A is for arse, which Kid A is a load of.
B is for B-sides. There aren't going to be any singles, but the whole album sounds like track three on disc two of the third single.
C is for Capitol Records, who must've crapped themselves when they first heard Kid A. The list price, incidentally, for Kid A is $18.99.
D is for difficult. Those who think Kid A is difficult are really rather dim. If anything, it's deadly dull drivel.
E is for Eno. If people wanted to buy Eno records, they'd buy Eno records. Incidentally, we'd like to copyright our invention of the next hip new genre: Enocore. It's, like, ambient punk with really, really sensitive lyrics.
F is for fartsy, as in artsy-fartsy. F is also for fans, but since Radiohead doesn't care about them, why should we?
G is for guitar, as in "Anyone Can Play . . ." Well, somebody had better, because Radiohead sure as fuck doesn't seem interested in it!
H is for humor and the complete lack thereof. Pretentious is cool. We like pretentious. But pretentious requires a nudge, a crooked Mona Lisa smile, a wink—Thom's lazy eye ain't cutting it.
I is for "Idioteque." That'd be the club where people go to listen to Kid A.
J is, of course, for jazz odyssey. J is also for Jacks, but only when A is for Apple.
K is for kvetching. It seems making Kid A was as hard to make as it is to listen to. Just ask Thom: "I felt like I was going crazy," he told Q, in an exclusive interview. "Every time I picked up a guitar, I got the horrors." And when the sad bastard finally took stock of what he—erm, sorry, they—had created? "It made me cry sitting in the back of a car from start to finish," he said to Spin, in an exclusive interview. Good thing he wasn't driving!
L is for lemmings. The only thing worse than the legion of rock critics wringing their ink-stained hands over Kid A's supposed brilliance is the disturbing number of hacks dishing out mixed, murky three-star judgments when they clearly know the record is pants! On the one hand, people are making a fuss over sounds that they wouldn't spare a column inch for if it came out under the name "Autechre," and on the other, because it was decided that Radiohead was Important and Significant last time around, no one can accept the album as the crackpot art project it so obviously is. C'mon, don't be such wimps—Kid A is either a diamond or a dog turd.
M is for Mark Morris, lead singer of the Bluetones. Even we are still rather shocked, but the fabulous Science and Nature appears to be closing in on 2000's oh-so-prestigious Culture Bunker Album of the Year (England's Grammy). Great tunes well-played, sneaky smart lyrics, and a complete and total disregard for popular trends. Top!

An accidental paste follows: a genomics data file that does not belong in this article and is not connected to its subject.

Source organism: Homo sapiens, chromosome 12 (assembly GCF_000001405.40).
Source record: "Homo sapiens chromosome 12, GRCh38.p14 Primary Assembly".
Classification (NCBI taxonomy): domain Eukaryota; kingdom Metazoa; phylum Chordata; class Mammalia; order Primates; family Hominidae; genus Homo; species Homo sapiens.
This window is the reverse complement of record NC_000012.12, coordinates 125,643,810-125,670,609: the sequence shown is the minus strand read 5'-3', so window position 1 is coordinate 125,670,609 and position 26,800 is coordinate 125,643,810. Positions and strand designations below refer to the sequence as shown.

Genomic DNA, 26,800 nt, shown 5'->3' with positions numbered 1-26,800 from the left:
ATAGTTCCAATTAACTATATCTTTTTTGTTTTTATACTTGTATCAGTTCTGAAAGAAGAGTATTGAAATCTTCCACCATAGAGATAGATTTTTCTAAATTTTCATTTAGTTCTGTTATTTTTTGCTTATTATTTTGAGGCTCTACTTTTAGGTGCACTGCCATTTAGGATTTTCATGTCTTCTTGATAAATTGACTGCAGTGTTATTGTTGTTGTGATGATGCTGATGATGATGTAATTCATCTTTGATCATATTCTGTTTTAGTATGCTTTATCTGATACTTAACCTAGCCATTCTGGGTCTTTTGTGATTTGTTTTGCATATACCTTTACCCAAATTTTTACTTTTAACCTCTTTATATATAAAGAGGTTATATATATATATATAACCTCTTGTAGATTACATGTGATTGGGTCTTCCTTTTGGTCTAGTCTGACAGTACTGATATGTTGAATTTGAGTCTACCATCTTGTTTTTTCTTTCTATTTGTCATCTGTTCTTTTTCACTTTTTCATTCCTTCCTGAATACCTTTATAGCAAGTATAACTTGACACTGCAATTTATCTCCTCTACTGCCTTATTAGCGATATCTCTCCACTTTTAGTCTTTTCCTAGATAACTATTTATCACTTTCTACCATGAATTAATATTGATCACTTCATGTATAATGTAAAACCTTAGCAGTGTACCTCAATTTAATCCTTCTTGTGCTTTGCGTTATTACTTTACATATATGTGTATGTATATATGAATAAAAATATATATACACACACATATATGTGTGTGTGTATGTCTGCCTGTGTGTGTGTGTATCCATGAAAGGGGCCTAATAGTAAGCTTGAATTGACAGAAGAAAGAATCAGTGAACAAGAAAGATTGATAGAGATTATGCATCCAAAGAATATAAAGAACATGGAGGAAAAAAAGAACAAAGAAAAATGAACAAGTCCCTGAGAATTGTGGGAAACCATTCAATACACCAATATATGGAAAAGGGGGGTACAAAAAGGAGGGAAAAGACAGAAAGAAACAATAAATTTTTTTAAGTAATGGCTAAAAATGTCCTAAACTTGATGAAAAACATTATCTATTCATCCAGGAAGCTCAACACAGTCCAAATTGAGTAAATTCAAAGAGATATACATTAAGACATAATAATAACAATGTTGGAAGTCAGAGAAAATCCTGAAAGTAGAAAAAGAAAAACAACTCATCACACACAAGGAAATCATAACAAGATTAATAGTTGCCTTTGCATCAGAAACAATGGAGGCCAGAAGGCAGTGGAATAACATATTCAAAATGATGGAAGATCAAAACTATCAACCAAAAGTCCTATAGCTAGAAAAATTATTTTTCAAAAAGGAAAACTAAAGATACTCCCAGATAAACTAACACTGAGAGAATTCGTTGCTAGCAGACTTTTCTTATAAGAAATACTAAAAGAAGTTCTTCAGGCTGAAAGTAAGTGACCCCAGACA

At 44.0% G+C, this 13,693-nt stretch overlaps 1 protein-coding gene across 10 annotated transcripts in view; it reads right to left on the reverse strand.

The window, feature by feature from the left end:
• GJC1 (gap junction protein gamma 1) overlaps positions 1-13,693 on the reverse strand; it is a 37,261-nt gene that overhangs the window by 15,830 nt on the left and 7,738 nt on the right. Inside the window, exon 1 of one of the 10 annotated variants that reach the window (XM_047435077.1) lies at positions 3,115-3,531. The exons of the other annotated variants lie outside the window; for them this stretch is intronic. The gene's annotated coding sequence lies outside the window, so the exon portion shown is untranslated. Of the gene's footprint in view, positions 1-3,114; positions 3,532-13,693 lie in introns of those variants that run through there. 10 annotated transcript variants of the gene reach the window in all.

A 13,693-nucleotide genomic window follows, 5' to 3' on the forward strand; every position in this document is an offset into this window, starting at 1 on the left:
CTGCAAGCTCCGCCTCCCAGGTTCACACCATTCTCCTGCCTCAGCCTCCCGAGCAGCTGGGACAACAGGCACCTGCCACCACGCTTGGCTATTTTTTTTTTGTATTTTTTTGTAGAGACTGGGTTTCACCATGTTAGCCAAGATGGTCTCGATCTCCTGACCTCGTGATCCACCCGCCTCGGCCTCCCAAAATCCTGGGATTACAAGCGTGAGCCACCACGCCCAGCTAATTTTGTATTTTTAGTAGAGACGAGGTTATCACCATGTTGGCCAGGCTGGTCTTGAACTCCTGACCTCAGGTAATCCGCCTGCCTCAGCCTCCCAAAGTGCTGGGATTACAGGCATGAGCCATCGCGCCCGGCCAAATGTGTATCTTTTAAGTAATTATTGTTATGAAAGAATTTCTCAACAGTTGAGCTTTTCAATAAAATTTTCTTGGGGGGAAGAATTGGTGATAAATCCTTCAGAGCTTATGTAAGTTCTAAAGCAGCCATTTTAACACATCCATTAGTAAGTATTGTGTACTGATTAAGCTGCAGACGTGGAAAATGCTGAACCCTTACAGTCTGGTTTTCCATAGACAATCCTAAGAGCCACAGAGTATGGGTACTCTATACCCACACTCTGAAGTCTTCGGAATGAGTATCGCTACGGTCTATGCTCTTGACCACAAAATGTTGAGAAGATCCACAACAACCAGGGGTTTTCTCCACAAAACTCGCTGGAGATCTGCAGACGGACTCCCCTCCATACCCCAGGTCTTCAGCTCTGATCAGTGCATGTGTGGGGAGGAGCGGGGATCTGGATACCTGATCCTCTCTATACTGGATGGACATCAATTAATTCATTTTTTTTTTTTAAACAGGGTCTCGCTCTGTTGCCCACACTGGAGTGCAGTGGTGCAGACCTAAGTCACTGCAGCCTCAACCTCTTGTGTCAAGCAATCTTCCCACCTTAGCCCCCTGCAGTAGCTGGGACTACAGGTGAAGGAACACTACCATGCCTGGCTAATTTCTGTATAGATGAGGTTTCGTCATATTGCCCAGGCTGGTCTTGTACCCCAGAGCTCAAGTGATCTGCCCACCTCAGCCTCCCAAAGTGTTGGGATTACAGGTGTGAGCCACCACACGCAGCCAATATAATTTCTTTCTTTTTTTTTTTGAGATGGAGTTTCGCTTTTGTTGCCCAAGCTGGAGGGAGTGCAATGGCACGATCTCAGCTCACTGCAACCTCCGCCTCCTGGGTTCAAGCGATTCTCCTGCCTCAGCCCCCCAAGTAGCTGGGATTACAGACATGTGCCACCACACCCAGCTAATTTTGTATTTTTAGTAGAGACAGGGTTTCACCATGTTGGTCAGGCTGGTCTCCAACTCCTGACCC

N is for #1. #2 more like!
O is for opera. Having exhausted all prog-rock comparisons on OK Computer, the media has been comparing Kid A to The Wall. Erm, The Wall actually has songs and a story, to boot! That fucking Roger Waters is rolling in his grave—we wish!
P is for promotion. Radiohead—by which, we mean Thom—hates promotion. In fact, the anti-pop tones of Kid A were directly inspired by the soul-sucking misery of publicizing OK Computer. Note: Appearing on SNL and playing restrictively small gigs in New York and Los Angeles to elite crowds that include Sean Lennon and Winona Ryder is apparently not promotion.
Q is for quotas. We're against them.
R is for rock 'n' roll. Remember rock 'n' roll? We do. Kid A ain't it. R is also for Richard James, who—while he wouldn't be caught dead listening to his music—is definitely rock 'n' roll.
S is for Shut up! Shut up! Shut up!
T is for there, as in "There's no there there."
U is for U2—there's a bunch of geezers who have learned the hard way that successful experimentation still requires songs. They also know that if you absolutely must inflict your self-indulgent claptrap upon the world, it's best to do it under another name—y'know, like Passengers.
V is for vocals. We actually don't hate all of Kid A. Just when Thom is singing.
W is for wank. Nuff said.
X is for XFL. Go Hitmen Go!
Y is for Yes. The album art on Kid A reminds us of the embryonic Yes logo Roger Dean did before he perfected his craft.
Z is for Zzzzz, which is what you'll be doing if you try to listen to Kid A all the way through. We did!